Protecting the consumer's rights

Wake up call: Consumer Protection (Distance Selling) Regulations 2000

The Consumer Protection (Distance Selling) Regulations 2000 implement...

Wake up call: Consumer Protection (Distance Selling) Regulations 2000

The Consumer Protection (Distance Selling) Regulations 2000 implement European law and apply to any business selling goods or services to people using any form of distance contracting, - mail order, telephone, television shopping or Internet.


The regulations came into effect on 31 October 2000. They set out the information you must provide to the consumer before an order is placed and before delivery.

The consumer has seven days during which they have a right to cancel the contract, return the goods and demand a full refund.

However, the cooling off period may extend up to three months and seven working days from the date the consumer receives the goods. If you fail to provide the information the consumer is only responsible for taking "reasonable care" of the goods until they are returned. "Reasonable care" is not defined. It is arguable that a consumer is entitled to use the goods before exercising their right to cancel the contract and return them.


Fulfilment must be performed within 30 days. Unless stated, you must refund the purchase price within 30 days from cancellation even if this is before the consumer has returned the goods.

Unless your terms and conditions impose an obligation on the consumer to return the goods if the contract is cancelled, he or she may hold on to the goods until collected. If you fail to collect the goods within 21 days, the consumer's duty of care may expire.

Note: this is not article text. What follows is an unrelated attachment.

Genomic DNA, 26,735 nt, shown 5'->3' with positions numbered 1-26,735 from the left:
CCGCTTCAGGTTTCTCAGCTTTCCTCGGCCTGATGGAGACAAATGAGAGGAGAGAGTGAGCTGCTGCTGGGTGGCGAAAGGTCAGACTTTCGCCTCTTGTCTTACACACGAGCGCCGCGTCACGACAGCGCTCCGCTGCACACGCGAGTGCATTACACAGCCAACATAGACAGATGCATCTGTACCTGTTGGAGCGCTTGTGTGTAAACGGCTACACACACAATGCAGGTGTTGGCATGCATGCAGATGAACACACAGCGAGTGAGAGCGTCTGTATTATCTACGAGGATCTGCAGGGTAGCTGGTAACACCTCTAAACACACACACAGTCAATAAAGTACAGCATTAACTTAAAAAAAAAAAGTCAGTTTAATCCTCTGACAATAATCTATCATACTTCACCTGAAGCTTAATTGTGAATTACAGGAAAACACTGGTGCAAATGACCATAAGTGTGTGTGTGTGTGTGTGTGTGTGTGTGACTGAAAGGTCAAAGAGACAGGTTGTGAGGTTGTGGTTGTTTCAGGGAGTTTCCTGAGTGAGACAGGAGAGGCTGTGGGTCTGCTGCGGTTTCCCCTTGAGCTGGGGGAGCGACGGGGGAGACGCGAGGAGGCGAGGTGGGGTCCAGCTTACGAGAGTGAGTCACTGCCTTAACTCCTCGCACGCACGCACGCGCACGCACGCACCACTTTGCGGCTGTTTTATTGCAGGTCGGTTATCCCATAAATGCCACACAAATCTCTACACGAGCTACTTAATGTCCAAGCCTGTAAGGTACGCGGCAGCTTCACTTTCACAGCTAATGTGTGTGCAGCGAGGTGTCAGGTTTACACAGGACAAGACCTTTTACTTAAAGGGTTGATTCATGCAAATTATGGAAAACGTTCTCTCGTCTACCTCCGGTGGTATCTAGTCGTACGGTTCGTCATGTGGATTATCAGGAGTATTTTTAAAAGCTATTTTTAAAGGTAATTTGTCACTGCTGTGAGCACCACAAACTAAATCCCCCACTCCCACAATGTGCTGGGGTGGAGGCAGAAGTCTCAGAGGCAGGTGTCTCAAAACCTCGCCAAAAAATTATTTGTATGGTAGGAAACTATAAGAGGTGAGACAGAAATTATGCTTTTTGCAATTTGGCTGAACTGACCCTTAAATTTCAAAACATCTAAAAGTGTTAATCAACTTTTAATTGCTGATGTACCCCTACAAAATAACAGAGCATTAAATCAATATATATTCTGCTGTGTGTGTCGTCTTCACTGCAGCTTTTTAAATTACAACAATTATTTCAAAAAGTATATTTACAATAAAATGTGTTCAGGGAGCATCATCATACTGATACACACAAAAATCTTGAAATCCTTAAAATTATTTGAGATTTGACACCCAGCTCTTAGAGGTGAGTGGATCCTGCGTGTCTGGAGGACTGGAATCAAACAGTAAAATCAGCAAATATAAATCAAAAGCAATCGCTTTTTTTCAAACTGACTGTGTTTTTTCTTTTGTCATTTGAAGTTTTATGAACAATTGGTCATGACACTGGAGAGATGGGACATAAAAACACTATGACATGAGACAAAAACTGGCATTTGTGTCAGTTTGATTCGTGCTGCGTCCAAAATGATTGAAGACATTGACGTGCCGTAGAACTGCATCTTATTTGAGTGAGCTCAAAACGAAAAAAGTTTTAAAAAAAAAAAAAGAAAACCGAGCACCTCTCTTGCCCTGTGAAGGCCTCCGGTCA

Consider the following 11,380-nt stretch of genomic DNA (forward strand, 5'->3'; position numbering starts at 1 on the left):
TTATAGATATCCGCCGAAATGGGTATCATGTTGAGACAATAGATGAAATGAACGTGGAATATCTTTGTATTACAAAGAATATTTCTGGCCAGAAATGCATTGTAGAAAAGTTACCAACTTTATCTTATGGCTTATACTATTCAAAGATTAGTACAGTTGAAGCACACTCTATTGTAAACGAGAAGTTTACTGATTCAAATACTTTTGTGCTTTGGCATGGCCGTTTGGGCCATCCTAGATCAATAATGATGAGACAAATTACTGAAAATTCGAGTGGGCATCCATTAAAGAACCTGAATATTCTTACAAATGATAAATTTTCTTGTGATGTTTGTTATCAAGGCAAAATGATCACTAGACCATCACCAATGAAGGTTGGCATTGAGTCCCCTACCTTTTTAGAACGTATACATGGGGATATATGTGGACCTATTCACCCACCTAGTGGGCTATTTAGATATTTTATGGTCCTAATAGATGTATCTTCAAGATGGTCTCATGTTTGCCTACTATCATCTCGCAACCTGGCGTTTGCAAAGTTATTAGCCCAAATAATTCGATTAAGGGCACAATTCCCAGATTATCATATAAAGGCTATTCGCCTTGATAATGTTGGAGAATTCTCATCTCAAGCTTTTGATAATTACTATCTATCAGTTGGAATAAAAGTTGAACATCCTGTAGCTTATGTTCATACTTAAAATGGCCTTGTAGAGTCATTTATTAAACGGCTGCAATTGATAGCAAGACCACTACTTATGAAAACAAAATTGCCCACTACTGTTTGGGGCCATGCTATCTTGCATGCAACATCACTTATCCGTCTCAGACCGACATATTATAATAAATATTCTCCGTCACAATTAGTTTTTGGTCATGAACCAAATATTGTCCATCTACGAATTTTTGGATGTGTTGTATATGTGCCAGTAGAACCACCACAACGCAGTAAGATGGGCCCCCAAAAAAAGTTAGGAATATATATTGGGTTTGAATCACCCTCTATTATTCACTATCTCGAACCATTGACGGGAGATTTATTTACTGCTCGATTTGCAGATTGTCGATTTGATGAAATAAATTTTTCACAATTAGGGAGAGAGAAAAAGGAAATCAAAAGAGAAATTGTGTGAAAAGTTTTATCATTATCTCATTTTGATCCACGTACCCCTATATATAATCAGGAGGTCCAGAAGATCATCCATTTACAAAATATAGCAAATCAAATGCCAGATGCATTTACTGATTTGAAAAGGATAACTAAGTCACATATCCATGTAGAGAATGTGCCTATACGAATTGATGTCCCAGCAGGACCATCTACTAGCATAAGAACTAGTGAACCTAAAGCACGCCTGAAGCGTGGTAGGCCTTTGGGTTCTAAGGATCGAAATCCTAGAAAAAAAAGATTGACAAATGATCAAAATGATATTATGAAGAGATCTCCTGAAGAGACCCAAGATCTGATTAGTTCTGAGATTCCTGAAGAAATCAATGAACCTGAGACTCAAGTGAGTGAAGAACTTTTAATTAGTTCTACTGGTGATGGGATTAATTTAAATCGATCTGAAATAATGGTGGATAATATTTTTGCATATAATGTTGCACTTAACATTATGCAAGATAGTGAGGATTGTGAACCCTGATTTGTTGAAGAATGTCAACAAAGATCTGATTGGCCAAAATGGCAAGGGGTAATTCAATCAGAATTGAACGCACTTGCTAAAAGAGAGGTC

You must provide certain information to consumers in good time and in a clear form before they place an order. While the information will be incorporated into your terms and conditions, it will be best practice to provide it separately in an accessible form appropriate to the medium in question.

The following must be confirmed in writing or other durable medium (such as e-mail) before the contract is concluded or on delivery:

  • your identity and if you require payment in advance of delivery, your address

  • a description of the goods or services

  • the price, including all taxes and delivery costs

  • the arrangements for payment, delivery or performance of service

  • the existence of the consumer's right to cancel.

    You must also provide in writing to the consumer, before the end of the contract, before delivery of the goods or during the performance of the services:

  • the procedure for exercising the consumer's right to cancel and return the goods

  • the consumer's obligation to return after cancellation

  • who will be responsible for returning the goods or recovering them

  • the geographical business address for complaints

  • details of after-sales services or guarantees

  • the consumer's contractual rights to terminate an ongoing contract (if appropriate).

    The following information must be supplied, but need not be in writing:

  • the cost of using the distance communications

  • the period the price or the offer remains valid

  • the minimum duration of the contract

  • whether substitutes will be supplied if the goods ordered are not available

  • whether the cost of returning them will be met by the consumer or you (NB, you must pay the cost of returning substitute goods).

    Simon Jones (0121-262 5702) David Glover (0121-262 5950) are solicitors at DLA

    Rights to watch

  • Train the workforce to meet your responsibilities to customers

  • Make sure you know your rights as well as the consumer's

  • Be clear about what must be notified in writing, and monitor verbal information systems

  • Read more on IT legislation and regulation